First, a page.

“Hizbullah Recruits Sunni Palestinians and Lebanese to Bolster Arabness,” by Hugh Macleod

Lebanon's militant Hezbollah forging new ties
Shiite group recruits from other sects to help build strength
Hugh Macleod, San Fran Chronicle, November 1, 2007 

Ain Al-Hilweh, Lebanon

Hezbollah, the Iranian-backed Shiite militant group, is expanding its military power by recruiting Sunnis, Christians and Druze in preparation for another conflict with Israel, according to sources close to Hezbollah.

In addition to its yearlong political campaign to bring down Lebanon's pro-Western government, Hezbollah has ignored U.N. and Lebanese government calls for disarmament and remains focused on bolstering its military strength by recruiting non-Shiites. The Islamic organization wants to allay fears that it is strictly a sectarian militia, these same sources say.

Former Lebanese Brig. Gen. Amin Hotait, an expert on Hezbollah, says the nonsectarian strategy began after Hezbollah declared a "divine victory" over Israel in a monthlong war in July 2006. Since then, its fighters have increased by several thousand, the analysts say.

"After the July war, the numbers of Shiites joining Hezbollah as fighters doubled, but the group has also expanded by appealing to other sects under the banner of the political opposition," said Hotait. "They are preparing for a future role in conflict against Israel."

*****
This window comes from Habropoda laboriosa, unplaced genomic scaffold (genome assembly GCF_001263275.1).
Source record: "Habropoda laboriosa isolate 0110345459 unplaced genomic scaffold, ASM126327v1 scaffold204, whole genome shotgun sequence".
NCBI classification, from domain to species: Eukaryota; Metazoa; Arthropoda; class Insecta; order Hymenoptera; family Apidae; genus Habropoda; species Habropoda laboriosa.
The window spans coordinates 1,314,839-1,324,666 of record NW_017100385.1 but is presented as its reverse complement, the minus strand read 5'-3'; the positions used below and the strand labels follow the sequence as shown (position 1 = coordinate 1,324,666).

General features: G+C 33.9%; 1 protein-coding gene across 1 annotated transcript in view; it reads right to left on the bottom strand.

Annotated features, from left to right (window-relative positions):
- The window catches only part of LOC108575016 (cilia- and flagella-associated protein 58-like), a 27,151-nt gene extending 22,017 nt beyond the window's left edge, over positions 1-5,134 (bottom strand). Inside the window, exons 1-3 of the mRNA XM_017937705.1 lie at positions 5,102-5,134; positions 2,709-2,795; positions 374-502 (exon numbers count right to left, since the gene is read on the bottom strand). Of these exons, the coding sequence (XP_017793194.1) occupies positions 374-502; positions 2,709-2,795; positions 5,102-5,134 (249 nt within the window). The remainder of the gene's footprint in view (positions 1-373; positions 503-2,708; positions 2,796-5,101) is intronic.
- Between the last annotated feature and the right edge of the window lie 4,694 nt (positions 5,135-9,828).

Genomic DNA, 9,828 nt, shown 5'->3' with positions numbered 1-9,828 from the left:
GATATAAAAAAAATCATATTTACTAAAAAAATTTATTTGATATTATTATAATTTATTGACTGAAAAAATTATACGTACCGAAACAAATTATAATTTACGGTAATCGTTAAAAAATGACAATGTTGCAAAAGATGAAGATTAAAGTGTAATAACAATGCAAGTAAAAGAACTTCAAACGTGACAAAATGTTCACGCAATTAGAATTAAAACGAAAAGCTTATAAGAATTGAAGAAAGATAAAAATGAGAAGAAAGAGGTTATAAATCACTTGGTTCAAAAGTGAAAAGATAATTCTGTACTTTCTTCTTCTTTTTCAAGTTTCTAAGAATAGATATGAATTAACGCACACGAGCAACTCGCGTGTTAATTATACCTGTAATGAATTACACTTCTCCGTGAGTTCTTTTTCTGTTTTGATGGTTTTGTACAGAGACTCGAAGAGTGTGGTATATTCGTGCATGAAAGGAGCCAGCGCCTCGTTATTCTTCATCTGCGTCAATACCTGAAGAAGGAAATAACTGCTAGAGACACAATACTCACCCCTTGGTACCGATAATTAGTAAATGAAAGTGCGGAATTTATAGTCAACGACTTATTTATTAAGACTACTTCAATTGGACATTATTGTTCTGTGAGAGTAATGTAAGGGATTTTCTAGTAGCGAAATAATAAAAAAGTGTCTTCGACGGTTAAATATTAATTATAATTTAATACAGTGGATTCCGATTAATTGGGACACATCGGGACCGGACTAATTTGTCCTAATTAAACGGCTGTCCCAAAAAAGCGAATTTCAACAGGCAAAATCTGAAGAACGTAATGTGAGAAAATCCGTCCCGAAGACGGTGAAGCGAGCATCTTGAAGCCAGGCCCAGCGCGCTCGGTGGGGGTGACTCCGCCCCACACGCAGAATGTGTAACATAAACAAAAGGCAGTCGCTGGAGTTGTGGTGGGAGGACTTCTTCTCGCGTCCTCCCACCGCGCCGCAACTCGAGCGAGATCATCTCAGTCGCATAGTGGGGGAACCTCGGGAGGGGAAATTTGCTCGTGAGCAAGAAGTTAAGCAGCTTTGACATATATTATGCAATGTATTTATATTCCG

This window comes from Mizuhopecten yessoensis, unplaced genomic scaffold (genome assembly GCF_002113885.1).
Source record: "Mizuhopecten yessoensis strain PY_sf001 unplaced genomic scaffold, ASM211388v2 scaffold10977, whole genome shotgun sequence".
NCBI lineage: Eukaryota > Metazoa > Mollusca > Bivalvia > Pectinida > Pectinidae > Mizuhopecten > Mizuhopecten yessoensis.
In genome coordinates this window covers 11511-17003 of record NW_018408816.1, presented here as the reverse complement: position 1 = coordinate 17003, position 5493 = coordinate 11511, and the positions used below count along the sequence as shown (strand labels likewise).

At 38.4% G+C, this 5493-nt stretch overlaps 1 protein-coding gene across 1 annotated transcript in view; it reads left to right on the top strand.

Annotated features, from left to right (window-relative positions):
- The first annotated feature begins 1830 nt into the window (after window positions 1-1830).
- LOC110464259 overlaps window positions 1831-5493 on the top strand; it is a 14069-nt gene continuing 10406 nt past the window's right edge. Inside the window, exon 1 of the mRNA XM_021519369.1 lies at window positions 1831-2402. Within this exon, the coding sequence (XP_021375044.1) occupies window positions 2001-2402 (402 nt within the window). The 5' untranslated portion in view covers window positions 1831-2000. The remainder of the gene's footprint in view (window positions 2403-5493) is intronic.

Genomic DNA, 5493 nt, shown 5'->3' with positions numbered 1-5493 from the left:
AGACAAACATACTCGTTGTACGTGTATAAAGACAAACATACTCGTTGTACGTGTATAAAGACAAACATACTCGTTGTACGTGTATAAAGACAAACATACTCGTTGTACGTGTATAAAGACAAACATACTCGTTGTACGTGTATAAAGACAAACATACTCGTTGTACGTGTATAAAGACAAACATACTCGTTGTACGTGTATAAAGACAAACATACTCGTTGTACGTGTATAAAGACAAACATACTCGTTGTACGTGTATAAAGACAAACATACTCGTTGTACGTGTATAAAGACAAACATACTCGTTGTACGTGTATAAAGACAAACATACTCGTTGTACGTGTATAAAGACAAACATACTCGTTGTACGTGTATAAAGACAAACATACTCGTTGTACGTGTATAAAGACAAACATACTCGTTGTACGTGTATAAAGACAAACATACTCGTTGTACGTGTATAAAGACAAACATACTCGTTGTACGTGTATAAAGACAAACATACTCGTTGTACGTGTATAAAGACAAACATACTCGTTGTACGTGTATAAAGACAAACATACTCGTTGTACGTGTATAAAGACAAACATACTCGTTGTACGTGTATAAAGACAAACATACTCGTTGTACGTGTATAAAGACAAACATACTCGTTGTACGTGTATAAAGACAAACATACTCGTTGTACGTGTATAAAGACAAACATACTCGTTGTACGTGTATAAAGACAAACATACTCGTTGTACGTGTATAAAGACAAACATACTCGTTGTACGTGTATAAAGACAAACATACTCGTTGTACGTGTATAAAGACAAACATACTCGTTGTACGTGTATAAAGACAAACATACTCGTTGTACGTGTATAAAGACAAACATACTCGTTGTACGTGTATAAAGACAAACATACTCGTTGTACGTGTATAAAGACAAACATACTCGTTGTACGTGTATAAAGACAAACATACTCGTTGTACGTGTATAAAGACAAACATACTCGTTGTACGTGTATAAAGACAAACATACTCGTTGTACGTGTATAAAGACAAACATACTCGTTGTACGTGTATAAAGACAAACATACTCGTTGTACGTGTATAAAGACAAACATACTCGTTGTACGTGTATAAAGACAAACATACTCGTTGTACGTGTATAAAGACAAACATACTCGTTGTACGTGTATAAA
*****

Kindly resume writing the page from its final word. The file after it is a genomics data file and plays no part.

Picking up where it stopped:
In recent months, Hezbollah and its political allies have led a protest to topple the government coalition of Sunnis, Christians and Druze known as March 14. The crisis ensued last year after Prime Minister Fuad Saniora called a Cabinet meeting to discuss disarming Hezbollah. In response, Hezbollah leader Hassan Nasrallah accused Saniora of being a traitor and working for the United States and Israel. Last November, all five Shiite ministers and a Christian ally resigned from the government.

"Before the July war, Hezbollah had called for a national unity government," said Amal Saad Ghorayeb, an expert on Hezbollah at the Carnegie Endowment's Middle East Center in Beirut. "But after the war, they became much more vocal and hard-line because they saw that there was a clear U.S. policy to utilize March 14 to disarm Hezbollah and weaken Iran and Syria in the process."

Intelligence experts widely believe Hezbollah – defined as a terrorist organization by the U.S. State Department – receives most of its weapons from Iran. The arms are then smuggled across the Syrian border with the approval of Damascus.

Although exact figures are impossible to come by, experts estimate that Hezbollah had several thousand professional fighters and about 10,000 second-rank troops before the war with Israel.

Hotait says Hezbollah has since re-established the Lebanese Brigades for Resisting Occupation, which had been scrapped in 1999 and whose ranks included Shiite and Sunni Muslims, Druze and Christians.

Hezbollah is also courting Sunni religious scholars known as sheikhs to shore up its military support, according to Patrick Haenni, a senior analyst with the International Crisis Group.

"Hezbollah is in desperate need of the Sunni sheikhs and went to meet as many as they could," said Haenni. "They are eager not to make the resistance against Israel a Shiite cause."

Moreover, Hezbollah is arming and training a Sunni militia group inside the Ain al-Hilweh Palestinian refugee camp near the southern port of Sidon, ostensibly to counter al Qaeda fighters. It is the largest of a dozen Palestinian refugee camps in Lebanon, with an estimated 75,000 residents.